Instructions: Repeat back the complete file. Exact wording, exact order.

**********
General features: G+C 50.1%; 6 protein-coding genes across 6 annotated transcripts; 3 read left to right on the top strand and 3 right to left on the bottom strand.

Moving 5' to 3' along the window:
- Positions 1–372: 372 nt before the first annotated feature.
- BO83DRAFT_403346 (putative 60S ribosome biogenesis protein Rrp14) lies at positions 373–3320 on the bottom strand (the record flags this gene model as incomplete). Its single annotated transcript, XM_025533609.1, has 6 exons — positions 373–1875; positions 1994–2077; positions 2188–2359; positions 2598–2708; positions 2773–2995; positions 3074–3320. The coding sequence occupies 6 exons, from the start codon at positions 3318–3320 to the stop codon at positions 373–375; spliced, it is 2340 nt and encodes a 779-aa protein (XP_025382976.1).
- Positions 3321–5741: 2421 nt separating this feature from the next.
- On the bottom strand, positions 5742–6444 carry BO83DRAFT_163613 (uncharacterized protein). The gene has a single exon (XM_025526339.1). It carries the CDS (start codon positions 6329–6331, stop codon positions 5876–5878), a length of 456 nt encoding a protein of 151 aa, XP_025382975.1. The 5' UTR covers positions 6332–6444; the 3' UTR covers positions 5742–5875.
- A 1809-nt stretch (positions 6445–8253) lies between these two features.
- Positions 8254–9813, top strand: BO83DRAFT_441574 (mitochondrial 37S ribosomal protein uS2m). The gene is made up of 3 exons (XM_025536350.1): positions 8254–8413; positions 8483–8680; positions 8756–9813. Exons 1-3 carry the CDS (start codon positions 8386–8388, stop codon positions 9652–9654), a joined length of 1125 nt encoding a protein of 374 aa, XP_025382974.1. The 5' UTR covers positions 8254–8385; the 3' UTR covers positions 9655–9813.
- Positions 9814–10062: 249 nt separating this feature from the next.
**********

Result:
General features: G+C 50.1%; 6 protein-coding genes across 6 annotated transcripts; 3 read left to right on the top strand and 3 right to left on the bottom strand.

Moving 5' to 3' along the window:
- Positions 1–372: 372 nt before the first annotated feature.
- BO83DRAFT_403346 (putative 60S ribosome biogenesis protein Rrp14) lies at positions 373–3320 on the bottom strand (the record flags this gene model as incomplete). Its single annotated transcript, XM_025533609.1, has 6 exons — positions 373–1875; positions 1994–2077; positions 2188–2359; positions 2598–2708; positions 2773–2995; positions 3074–3320. The coding sequence occupies 6 exons, from the start codon at positions 3318–3320 to the stop codon at positions 373–375; spliced, it is 2340 nt and encodes a 779-aa protein (XP_025382976.1).
- Positions 3321–5741: 2421 nt separating this feature from the next.
- On the bottom strand, positions 5742–6444 carry BO83DRAFT_163613 (uncharacterized protein). The gene has a single exon (XM_025526339.1). It carries the CDS (start codon positions 6329–6331, stop codon positions 5876–5878), a length of 456 nt encoding a protein of 151 aa, XP_025382975.1. The 5' UTR covers positions 6332–6444; the 3' UTR covers positions 5742–5875.
- A 1809-nt stretch (positions 6445–8253) lies between these two features.
- Positions 8254–9813, top strand: BO83DRAFT_441574 (mitochondrial 37S ribosomal protein uS2m). The gene is made up of 3 exons (XM_025536350.1): positions 8254–8413; positions 8483–8680; positions 8756–9813. Exons 1-3 carry the CDS (start codon positions 8386–8388, stop codon positions 9652–9654), a joined length of 1125 nt encoding a protein of 374 aa, XP_025382974.1. The 5' UTR covers positions 8254–8385; the 3' UTR covers positions 9655–9813.
- Positions 9814–10062: 249 nt separating this feature from the next.